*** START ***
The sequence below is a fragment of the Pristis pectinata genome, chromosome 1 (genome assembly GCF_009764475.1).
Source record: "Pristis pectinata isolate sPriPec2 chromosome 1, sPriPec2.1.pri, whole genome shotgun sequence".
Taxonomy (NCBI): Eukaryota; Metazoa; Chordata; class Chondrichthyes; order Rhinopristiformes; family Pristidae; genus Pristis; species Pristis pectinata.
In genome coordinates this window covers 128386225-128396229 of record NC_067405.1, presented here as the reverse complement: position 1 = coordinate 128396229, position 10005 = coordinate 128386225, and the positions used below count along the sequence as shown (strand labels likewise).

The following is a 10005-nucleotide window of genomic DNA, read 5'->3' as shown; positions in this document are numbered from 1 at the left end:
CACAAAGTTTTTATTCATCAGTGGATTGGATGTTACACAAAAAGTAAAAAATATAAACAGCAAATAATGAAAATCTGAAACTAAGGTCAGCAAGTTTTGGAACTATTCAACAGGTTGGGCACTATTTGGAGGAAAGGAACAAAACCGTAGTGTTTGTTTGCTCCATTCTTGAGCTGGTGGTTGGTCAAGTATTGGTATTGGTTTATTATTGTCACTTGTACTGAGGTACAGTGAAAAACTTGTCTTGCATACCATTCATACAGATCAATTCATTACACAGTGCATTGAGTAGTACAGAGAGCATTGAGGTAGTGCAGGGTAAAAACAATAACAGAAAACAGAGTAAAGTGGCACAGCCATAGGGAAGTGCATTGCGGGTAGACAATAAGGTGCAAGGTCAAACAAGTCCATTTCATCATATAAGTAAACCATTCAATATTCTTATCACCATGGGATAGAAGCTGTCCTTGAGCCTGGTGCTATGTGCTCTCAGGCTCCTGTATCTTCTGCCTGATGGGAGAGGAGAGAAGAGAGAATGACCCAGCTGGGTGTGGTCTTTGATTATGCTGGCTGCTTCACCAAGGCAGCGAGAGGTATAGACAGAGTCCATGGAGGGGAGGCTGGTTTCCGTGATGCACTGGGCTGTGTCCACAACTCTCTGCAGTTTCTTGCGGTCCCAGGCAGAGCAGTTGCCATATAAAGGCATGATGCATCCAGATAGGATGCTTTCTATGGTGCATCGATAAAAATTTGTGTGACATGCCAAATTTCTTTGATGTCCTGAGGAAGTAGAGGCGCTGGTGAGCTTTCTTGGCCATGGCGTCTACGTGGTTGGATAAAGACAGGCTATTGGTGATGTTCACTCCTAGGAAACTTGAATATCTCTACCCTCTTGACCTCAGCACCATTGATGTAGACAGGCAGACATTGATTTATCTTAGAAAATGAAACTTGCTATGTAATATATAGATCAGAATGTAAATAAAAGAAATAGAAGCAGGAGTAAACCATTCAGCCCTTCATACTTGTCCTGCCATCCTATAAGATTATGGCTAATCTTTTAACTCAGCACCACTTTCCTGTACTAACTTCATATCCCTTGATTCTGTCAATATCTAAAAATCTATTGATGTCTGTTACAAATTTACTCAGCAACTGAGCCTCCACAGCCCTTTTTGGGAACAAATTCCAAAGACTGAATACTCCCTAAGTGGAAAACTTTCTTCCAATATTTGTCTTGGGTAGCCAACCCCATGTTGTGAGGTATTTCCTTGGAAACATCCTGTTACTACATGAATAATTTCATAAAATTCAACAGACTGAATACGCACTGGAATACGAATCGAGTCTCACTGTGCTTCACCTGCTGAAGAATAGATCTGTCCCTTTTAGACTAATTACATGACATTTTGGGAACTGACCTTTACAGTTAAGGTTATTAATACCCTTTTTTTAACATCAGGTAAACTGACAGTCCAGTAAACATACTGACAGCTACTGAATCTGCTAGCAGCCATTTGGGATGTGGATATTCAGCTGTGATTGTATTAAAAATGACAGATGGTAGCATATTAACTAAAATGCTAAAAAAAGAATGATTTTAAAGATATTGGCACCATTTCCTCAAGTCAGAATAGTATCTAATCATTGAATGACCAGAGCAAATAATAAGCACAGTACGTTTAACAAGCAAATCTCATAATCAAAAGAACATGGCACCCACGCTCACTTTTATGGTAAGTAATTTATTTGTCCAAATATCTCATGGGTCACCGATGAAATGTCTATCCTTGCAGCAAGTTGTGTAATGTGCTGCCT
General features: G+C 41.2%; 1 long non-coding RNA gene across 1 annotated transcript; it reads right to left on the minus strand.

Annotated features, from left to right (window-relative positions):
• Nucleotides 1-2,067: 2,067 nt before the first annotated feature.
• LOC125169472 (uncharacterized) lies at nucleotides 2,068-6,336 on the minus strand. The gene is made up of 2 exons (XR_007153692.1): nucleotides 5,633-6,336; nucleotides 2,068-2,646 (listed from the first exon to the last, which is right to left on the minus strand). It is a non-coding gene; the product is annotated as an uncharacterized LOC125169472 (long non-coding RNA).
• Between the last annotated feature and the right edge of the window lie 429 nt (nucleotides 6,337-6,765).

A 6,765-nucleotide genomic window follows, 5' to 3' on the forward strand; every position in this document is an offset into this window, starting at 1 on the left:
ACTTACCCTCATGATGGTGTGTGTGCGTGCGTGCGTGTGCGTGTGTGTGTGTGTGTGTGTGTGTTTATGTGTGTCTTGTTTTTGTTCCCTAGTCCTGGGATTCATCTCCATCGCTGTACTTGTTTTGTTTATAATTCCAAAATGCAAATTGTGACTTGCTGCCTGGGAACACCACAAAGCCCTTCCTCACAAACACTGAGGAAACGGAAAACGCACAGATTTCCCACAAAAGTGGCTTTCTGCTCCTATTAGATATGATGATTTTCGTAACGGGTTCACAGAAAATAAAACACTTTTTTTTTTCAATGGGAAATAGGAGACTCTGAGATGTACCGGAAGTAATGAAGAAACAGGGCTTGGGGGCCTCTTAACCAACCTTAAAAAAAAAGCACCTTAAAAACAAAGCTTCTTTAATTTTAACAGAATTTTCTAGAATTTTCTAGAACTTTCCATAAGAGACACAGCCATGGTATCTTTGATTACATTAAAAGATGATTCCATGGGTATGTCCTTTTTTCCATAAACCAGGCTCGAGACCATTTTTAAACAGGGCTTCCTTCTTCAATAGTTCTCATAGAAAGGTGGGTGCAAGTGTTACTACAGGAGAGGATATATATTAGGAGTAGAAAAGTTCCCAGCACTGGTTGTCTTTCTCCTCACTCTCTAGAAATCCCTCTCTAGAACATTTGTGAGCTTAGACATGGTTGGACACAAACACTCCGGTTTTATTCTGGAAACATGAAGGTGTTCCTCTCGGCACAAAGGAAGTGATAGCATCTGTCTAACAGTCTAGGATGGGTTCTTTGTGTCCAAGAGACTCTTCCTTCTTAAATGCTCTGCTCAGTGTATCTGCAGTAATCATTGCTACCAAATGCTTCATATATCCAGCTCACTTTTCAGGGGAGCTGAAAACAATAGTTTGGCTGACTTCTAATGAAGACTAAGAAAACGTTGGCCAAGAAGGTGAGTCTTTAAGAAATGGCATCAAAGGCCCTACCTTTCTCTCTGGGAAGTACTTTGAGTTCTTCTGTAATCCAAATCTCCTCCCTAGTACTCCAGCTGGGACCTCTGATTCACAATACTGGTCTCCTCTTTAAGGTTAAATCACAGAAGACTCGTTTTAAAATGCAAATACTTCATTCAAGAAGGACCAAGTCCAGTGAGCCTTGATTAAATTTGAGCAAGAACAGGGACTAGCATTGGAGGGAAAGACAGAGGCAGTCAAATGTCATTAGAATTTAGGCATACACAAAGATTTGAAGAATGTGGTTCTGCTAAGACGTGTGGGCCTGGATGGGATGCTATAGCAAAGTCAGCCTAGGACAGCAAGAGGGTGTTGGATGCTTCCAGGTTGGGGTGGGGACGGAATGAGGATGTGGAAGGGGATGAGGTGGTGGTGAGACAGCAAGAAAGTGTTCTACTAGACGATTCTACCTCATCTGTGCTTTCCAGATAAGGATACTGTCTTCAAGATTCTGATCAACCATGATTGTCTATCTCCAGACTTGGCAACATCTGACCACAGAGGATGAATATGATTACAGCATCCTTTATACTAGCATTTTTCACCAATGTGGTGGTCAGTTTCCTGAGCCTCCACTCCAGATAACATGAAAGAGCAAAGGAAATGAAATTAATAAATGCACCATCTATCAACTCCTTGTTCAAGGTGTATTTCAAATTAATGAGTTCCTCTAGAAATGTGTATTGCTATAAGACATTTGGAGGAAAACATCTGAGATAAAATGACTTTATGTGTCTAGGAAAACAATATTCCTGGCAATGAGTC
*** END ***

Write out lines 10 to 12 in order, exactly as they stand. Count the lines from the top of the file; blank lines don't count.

• LOC125169472 (uncharacterized) lies at nucleotides 2,068-6,336 on the minus strand. The gene is made up of 2 exons (XR_007153692.1): nucleotides 5,633-6,336; nucleotides 2,068-2,646 (listed from the first exon to the last, which is right to left on the minus strand). It is a non-coding gene; the product is annotated as an uncharacterized LOC125169472 (long non-coding RNA).
• Between the last annotated feature and the right edge of the window lie 429 nt (nucleotides 6,337-6,765).

A 6,765-nucleotide genomic window follows, 5' to 3' on the forward strand; every position in this document is an offset into this window, starting at 1 on the left: